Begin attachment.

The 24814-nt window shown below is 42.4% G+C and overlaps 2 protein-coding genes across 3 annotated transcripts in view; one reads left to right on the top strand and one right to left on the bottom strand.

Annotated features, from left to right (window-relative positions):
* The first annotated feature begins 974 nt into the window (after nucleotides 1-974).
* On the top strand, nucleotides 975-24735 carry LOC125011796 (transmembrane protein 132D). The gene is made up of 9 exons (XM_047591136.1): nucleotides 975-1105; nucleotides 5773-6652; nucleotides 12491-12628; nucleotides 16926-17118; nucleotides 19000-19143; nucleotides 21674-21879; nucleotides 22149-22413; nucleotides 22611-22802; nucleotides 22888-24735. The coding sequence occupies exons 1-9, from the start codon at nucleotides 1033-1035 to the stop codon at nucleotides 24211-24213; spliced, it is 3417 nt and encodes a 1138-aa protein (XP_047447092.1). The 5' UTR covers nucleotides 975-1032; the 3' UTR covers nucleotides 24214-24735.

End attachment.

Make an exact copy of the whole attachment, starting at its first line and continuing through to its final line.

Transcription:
The 24814-nt window shown below is 42.4% G+C and overlaps 2 protein-coding genes across 3 annotated transcripts in view; one reads left to right on the top strand and one right to left on the bottom strand.

Annotated features, from left to right (window-relative positions):
* The first annotated feature begins 974 nt into the window (after nucleotides 1-974).
* On the top strand, nucleotides 975-24735 carry LOC125011796 (transmembrane protein 132D). The gene is made up of 9 exons (XM_047591136.1): nucleotides 975-1105; nucleotides 5773-6652; nucleotides 12491-12628; nucleotides 16926-17118; nucleotides 19000-19143; nucleotides 21674-21879; nucleotides 22149-22413; nucleotides 22611-22802; nucleotides 22888-24735. The coding sequence occupies exons 1-9, from the start codon at nucleotides 1033-1035 to the stop codon at nucleotides 24211-24213; spliced, it is 3417 nt and encodes a 1138-aa protein (XP_047447092.1). The 5' UTR covers nucleotides 975-1032; the 3' UTR covers nucleotides 24214-24735.